Wild and Scenic Grande Ronde Steelhead Report
Fishing update for the Wild and Scenic
By James Nash
The Wallowa and Grande Ronde rivers have steelhead in them and earlier this week, the conditions for catching them reached what will likely be the most optimum levels for the Spring season. Winding Water River Expeditions floated from Minam to Wildcat Bridge with two anglers who work for the Rolls Royce of the fly rod industry, R. L. Winston Rod Co. My experience guiding anglers, by nature, usually involves instructing people who are on the youthful end of the experience spectrum. On this trip I found myself faced with the less common challenge of guiding men who were better fishermen than me. And so it was a perfect storm. The rivers had stabilized their flows and colored slightly due to last week’s drizzle, the steelhead were there in force, the weather was warm and overcast, we had the finest fly rods made in the United States and two anglers who, having had a hand in building them, knew how they should be used.
On the Wallowa we caught fish on black, chartreuse, yellow, brown, orange, pink, peacock, and white colors; which reinforces the theory that fish do care about color but it is the aspect they care about the least. We hooked fish in the tailouts of long riffles and in deeper pools, as you might expect, and almost exclusively on a dead-drift presentation. The hatchery steelhead dogged somewhat and who could blame them after all they’d been through. Although these fish are close to their terminus, they do not give up easily as we experienced in spades later on when Jock hooked and landed a shining wild hen his 9’ #6 BIIX. After we released the fish with a trembling voice jock whispered “that’s what I came here for…” Then he looked at his rod with amazement and gratitude and back to the water from which his fish had come. He had just experienced something he’d thought about for decades and it was better than he’d imagined.
At night, full to bursting on gourmet three-course meals cooked by WWRE guide Morgan Jenkins, we saw large stoneflies attracted to the flames of our campfire. During the day Blue Winged Olives, Caddis and Skwala stoneflies came off sporadically on both rivers. The Wallowa was easier floating than it had been earlier in the week, although the rock garden below Blind Falls was a predictably sweaty trial.
On our last night we listened to rain flowing in little creeks off the roof of our wall tent, kept cozy by a wood stove. Enough water accumulated in my drift boat to require 20 minutes of bailing with a Folger’s can in the morning. The Grande Ronde came up 1,000 CFS to just over 3,000 and the water turned to the brown side of steelhead green. That morning mist clung to the rims where four bighorn sheep watched us eat breakfast and pack camp. The mountain goats we’d seen the day before were concealed in clouds.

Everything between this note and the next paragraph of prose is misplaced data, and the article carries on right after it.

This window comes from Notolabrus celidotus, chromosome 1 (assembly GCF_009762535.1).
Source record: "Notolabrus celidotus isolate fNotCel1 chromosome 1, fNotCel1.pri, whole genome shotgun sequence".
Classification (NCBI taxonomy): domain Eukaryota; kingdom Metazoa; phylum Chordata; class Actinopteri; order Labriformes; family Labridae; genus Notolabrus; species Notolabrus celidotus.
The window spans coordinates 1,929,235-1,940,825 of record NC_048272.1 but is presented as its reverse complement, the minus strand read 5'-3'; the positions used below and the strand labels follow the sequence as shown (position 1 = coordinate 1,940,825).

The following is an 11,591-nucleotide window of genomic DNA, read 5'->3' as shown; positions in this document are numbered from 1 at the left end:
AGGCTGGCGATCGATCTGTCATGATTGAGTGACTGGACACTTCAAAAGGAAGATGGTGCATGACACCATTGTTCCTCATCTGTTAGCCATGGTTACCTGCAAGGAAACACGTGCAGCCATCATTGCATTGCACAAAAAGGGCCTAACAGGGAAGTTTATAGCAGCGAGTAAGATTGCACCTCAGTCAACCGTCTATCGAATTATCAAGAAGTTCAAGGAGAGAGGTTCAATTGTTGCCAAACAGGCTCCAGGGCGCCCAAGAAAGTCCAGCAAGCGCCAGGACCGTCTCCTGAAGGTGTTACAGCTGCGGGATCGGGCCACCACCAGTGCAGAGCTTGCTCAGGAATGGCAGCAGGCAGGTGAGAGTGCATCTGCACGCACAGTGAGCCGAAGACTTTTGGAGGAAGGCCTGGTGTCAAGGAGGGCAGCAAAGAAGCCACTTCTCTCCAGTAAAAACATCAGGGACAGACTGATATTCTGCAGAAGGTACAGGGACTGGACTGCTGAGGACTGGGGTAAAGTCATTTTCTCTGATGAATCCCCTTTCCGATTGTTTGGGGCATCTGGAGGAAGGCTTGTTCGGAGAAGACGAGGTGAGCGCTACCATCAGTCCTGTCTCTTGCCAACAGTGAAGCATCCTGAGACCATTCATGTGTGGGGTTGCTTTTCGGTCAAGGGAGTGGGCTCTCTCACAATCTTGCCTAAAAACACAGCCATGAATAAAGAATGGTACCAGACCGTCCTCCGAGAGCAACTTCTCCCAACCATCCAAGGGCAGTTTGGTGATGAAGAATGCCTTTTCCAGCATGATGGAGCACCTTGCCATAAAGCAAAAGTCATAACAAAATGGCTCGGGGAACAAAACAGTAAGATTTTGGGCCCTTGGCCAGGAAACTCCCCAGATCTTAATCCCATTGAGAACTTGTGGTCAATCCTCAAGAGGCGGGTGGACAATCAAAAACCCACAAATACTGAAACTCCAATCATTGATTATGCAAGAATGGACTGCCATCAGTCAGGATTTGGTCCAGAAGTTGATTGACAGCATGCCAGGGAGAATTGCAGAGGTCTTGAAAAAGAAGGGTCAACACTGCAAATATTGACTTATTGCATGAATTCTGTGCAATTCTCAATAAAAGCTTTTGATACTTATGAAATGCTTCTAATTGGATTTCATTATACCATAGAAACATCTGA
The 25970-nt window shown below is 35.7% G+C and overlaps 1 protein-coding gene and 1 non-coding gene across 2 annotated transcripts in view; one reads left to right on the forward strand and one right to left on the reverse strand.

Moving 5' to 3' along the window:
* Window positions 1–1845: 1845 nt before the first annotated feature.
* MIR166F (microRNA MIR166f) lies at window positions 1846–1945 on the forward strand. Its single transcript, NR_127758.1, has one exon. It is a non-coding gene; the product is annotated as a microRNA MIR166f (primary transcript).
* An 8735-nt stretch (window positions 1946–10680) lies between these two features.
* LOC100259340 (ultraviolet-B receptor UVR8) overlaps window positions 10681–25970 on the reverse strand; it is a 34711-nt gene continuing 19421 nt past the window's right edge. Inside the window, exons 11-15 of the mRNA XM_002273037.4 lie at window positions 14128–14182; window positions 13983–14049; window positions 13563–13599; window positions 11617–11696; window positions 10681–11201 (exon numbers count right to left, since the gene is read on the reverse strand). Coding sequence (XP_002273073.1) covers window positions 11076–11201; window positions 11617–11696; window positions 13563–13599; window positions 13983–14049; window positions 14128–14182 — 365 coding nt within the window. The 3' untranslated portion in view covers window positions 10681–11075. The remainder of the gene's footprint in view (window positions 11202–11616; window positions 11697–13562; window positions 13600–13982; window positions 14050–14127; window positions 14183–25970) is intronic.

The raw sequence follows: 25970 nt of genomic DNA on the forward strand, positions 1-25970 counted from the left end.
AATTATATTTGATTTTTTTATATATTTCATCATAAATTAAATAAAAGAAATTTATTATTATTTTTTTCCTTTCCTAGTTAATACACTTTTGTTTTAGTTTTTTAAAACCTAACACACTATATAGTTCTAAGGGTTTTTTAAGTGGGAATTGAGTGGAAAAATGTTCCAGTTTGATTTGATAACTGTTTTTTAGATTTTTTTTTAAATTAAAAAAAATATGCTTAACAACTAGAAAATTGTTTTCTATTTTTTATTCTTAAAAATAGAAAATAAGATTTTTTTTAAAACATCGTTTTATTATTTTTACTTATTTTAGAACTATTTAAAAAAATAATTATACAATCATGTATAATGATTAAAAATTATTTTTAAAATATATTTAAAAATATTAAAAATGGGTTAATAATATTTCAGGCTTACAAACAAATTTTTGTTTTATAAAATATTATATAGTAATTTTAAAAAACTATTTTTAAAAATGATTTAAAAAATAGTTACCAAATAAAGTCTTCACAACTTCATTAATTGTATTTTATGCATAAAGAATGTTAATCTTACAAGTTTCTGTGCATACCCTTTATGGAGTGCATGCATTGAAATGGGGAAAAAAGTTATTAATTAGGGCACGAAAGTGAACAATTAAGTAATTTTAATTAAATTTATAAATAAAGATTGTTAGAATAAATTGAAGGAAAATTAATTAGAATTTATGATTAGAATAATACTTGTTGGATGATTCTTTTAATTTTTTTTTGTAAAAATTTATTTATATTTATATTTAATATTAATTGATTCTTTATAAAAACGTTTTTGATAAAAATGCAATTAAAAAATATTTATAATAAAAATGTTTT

After a Spring rain the canyon looks at the same time as if it were both very old and also brand new. The first arrow leaf balsam roots begin opening showing spots of yellow along the hillsides where soon bears will be out eating them. The old gray moss hangs off the fir trees dripping the night’s rain and the morning’s dew. The river itself, milder on the surface than before the rain slaps gently on the hull of the boat and beneath steelhead move from one place to the next towards the gravelly redd where they were born. If you didn’t know better you might think you were the first person to ever float through those canyons.
Stopping at pools and riffles, Adam and Jock stand on the edge of the water carving curves in the air with the long slow strokes of their Spey rods and then standing still as the line unrolls across the water, straightens, pauses briefly then falls into the current and begins swinging downstream then across and then straightening below them before the cycle begins anew. It isn’t every day we get a chance to be quiet and graceful, but this time of year on the Grande Ronde you can hardly avoid it. The pace and the experience are of the type that you start missing before you’ve even left, and you plan on returning. In addition to all of that, we caught Grande Ronde steelhead every day, hooked more than we landed, and left the river as we found it.